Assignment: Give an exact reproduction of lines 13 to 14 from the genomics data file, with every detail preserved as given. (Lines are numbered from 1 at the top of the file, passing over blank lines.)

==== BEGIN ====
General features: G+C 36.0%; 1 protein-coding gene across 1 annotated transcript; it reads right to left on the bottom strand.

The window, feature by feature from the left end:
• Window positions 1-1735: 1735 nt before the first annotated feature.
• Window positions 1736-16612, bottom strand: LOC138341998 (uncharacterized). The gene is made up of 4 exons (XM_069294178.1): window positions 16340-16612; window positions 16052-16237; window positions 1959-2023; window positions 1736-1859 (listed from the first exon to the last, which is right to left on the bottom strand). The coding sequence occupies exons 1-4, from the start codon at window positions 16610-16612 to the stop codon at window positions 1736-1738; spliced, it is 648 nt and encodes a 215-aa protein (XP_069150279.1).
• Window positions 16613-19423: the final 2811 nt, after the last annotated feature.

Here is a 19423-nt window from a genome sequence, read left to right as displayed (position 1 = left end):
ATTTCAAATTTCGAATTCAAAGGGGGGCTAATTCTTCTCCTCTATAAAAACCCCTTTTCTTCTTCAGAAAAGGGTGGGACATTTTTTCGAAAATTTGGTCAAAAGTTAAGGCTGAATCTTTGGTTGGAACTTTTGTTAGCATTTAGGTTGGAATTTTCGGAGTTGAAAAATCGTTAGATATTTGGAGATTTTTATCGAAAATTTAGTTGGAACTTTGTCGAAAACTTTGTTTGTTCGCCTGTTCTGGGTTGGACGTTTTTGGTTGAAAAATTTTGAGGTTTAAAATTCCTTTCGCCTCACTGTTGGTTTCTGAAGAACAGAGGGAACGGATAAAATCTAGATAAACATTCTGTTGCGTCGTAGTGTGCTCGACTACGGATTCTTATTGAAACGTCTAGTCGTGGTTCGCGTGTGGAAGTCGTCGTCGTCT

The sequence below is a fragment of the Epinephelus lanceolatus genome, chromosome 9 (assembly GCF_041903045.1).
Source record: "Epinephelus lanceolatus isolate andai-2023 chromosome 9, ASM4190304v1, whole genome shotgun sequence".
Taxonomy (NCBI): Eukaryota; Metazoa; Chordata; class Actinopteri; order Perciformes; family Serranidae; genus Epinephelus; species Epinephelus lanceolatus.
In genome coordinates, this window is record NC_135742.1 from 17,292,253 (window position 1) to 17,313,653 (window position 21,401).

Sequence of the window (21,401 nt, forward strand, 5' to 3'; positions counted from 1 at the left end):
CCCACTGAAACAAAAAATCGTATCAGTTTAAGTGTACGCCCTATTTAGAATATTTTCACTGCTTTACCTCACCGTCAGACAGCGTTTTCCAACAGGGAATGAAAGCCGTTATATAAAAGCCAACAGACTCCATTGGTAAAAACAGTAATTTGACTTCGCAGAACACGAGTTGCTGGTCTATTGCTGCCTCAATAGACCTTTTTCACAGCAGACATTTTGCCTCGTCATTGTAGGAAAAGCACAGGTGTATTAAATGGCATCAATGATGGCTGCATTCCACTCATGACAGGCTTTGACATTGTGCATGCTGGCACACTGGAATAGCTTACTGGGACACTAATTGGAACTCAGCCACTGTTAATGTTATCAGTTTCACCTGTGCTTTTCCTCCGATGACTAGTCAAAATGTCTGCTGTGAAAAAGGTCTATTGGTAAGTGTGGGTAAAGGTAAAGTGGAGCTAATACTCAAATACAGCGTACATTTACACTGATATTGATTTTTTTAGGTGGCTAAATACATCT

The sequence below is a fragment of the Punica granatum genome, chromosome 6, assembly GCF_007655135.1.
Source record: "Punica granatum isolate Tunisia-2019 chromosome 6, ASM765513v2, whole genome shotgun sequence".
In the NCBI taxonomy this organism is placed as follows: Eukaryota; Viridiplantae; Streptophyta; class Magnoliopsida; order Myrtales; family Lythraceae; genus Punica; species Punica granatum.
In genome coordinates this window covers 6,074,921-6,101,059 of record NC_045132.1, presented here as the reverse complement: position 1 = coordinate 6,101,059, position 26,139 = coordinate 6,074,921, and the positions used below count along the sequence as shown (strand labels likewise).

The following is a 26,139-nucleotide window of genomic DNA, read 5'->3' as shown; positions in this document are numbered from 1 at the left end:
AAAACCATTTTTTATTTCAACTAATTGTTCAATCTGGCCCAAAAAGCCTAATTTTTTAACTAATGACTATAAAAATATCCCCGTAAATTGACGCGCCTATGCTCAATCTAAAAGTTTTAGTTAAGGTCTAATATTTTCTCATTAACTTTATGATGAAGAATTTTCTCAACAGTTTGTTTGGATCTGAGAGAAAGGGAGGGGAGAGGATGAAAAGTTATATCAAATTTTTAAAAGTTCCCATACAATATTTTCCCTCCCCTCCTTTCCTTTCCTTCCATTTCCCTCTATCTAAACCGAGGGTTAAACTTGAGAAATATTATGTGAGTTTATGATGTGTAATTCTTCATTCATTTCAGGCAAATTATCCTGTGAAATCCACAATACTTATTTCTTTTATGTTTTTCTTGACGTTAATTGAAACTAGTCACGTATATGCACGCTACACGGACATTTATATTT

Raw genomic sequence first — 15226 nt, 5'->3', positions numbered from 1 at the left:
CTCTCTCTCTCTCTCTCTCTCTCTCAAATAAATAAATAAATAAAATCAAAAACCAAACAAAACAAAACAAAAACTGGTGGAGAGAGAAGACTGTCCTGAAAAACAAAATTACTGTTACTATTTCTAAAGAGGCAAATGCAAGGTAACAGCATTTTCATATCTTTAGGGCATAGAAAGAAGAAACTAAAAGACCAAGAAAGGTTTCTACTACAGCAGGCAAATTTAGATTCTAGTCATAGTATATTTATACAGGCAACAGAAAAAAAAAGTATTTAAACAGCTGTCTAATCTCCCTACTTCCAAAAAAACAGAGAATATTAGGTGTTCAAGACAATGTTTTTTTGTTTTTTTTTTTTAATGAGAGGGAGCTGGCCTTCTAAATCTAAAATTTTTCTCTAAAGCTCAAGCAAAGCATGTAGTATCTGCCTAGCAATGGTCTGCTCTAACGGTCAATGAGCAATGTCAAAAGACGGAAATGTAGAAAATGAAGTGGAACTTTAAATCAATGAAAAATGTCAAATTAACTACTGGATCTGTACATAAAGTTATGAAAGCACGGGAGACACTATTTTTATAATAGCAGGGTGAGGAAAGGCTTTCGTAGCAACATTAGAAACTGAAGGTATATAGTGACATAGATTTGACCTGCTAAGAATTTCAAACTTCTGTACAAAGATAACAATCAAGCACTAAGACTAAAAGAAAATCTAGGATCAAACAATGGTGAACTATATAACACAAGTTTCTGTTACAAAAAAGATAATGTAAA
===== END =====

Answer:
CCCACTGAAACAAAAAATCGTATCAGTTTAAGTGTACGCCCTATTTAGAATATTTTCACTGCTTTACCTCACCGTCAGACAGCGTTTTCCAACAGGGAATGAAAGCCGTTATATAAAAGCCAACAGACTCCATTGGTAAAAACAGTAATTTGACTTCGCAGAACACGAGTTGCTGGTCTATTGCTGCCTCAATAGACCTTTTTCACAGCAGACATTTTGCCTCGTCATTGTAGGAAAAGCACAGGTGTATTAAATGGCATCAATGATGGCTGCATTCCACTCATGACAGGCTTTGACATTGTGCATGCTGGCACACTGGAATAGCTTACTGGGACACTAATTGGAACTCAGCCACTGTTAATGTTATCAGTTTCACCTGTGCTTTTCCTCCGATGACTAGTCAAAATGTCTGCTGTGAAAAAGGTCTATTGGTAAGTGTGGGTAAAGGTAAAGTGGAGCTAATACTCAAATACAGCGTACATTTACACTGATATTGATTTTTTTAGGTGGCTAAATACATCT

The sequence below is a fragment of the Punica granatum genome, chromosome 6, assembly GCF_007655135.1.